Metabolon and Cardiff University Join Forces to Advance Multiple Sclerosis Research

13 March 2024 | Wednesday | News

New Partnership Focuses on Biomarker Discovery to Propel Understanding and Treatment of MS Through Metabolomics
Image Source : Public Domain

Image Source : Public Domain

Metabolon, Inc., the global leader in providing metabolomics solutions advancing a wide variety of life science research, diagnostic, therapeutic development, and precision medicine applications, today announced a partnership with Cardiff University Centre for Neuropsychiatric Genetics and Genomics, a renowned institution at the forefront of biomedical research. This collaboration is poised to discover new biomarkers to accelerate advancements in the understanding and treatment of multiple sclerosis (MS).

MS is a neuroinflammatory disorder that affects the central nervous system, giving rise to a range of physical and neuropsychological challenges. Worldwide, more than 2.8 million people are living with the disease. Despite ongoing research, the precise causes of MS remain uncertain; however, it is widely accepted that a combination of genetic and environmental factors plays a role. This intricate interplay between genetic predisposition and environmental influences makes metabolomics an essential tool for studying how these factors contribute to and influence disease development.

For years, the Cardiff University Centre for Neuropsychiatric Genetics and Genomics has been following MS patients and developing cutting-edge tools for clinicians and researchers. This collaboration will focus on profiling plasma and cerebrospinal fluid (CSF) samples collected from patients with MS. The longitudinal aspect of this study enables the profiling of repeated samples from the same patient, facilitating the ability to define the temporal evolution of pathologies at the individual level, a critical aspect given the inherent heterogeneity of MS.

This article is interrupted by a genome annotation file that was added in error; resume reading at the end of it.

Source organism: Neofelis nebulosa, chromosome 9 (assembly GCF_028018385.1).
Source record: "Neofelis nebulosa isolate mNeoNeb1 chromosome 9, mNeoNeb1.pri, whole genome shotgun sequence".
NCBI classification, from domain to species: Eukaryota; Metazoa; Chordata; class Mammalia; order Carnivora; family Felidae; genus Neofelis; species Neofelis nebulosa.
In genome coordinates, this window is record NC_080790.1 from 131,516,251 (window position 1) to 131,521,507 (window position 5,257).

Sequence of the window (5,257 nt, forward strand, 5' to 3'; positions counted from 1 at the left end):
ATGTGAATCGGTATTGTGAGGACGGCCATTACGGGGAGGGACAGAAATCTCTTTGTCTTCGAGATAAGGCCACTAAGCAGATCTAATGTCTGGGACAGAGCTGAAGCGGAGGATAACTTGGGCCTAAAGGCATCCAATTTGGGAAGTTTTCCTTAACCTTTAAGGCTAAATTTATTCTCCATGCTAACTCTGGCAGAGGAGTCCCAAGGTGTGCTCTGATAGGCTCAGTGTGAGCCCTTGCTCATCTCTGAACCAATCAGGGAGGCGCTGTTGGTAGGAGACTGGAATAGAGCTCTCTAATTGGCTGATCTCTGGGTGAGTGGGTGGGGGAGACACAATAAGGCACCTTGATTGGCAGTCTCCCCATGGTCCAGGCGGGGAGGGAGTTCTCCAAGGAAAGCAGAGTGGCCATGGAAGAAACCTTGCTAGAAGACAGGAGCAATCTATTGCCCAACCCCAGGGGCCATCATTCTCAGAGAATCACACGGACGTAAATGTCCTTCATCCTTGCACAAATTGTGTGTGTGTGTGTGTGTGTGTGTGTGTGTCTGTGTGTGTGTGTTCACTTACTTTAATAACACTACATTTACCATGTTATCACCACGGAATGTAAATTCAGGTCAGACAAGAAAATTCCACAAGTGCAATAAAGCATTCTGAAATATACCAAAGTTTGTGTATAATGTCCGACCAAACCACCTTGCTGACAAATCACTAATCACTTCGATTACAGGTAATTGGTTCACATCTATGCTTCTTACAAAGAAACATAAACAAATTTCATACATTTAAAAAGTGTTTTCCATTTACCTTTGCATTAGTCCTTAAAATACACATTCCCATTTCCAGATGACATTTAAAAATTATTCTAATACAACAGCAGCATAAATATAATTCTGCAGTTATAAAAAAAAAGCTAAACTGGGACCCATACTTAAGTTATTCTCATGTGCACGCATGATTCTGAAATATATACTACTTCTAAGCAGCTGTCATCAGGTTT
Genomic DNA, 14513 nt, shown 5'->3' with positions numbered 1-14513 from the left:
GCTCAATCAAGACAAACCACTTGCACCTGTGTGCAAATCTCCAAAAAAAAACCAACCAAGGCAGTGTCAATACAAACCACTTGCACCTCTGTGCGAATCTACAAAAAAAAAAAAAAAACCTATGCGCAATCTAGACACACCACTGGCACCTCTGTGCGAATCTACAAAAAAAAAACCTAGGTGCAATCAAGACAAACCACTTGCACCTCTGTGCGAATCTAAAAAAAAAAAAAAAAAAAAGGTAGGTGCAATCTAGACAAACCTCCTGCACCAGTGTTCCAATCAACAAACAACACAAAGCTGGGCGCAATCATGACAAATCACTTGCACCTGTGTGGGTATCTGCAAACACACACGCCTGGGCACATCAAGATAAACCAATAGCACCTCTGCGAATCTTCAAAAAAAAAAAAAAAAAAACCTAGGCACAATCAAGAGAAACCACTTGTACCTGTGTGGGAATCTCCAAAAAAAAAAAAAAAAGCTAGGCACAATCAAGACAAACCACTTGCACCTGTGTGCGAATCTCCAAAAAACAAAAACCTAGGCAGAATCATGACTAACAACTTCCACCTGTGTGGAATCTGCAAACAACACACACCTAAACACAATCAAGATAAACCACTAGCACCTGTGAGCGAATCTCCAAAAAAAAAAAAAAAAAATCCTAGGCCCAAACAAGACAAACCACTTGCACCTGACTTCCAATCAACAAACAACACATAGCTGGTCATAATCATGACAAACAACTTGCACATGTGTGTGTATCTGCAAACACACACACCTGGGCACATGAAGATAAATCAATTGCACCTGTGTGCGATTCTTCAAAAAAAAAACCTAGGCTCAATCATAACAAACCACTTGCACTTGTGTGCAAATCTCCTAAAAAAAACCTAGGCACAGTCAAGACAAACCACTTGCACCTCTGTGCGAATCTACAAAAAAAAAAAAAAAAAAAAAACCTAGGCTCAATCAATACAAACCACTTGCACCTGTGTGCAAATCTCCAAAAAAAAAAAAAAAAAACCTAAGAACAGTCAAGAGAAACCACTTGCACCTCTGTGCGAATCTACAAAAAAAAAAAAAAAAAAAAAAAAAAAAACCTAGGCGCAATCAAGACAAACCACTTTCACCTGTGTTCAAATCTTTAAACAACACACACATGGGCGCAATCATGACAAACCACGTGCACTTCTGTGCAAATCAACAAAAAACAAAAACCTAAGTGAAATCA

Additionally, this cohort includes patients with primary progressive MS, a rare form of MS characterized by continuous and progressive disease without periods of partial or complete recovery, and for which there are limited approved therapies.  A subset of patients has also been genotyped, allowing for multi-omic integration to provide a holistic understanding of the molecular underpinnings of MS, potentially unlocking new avenues for therapeutic interventions.

"Predictive biomarkers are needed to inform more personalised care for people with multiple sclerosis. This collaboration will provide detailed metabolomic profiles on a large, longitudinal cohort for whom we already have other multi-dimensional data. This represents an exciting opportunity to improve predictive models and thereby aim for more accurate predictions of outcome for people with MS," said Dr Emma Tallantyre, a Clinical Reader at Cardiff University.

"Currently, there is no cure for MS, only disease-modifying therapies that can slow disease progression," said Dr Karl Bradshaw, Chief Business Officer at Metabolon. "By leveraging Cardiff's extensive research and our decades of expertise in generating the highest quality and most accurate metabolomics data on the market, we aim to redefine our understanding of multiple sclerosis to make a profound impact on the lives of those affected by this devastating disease."

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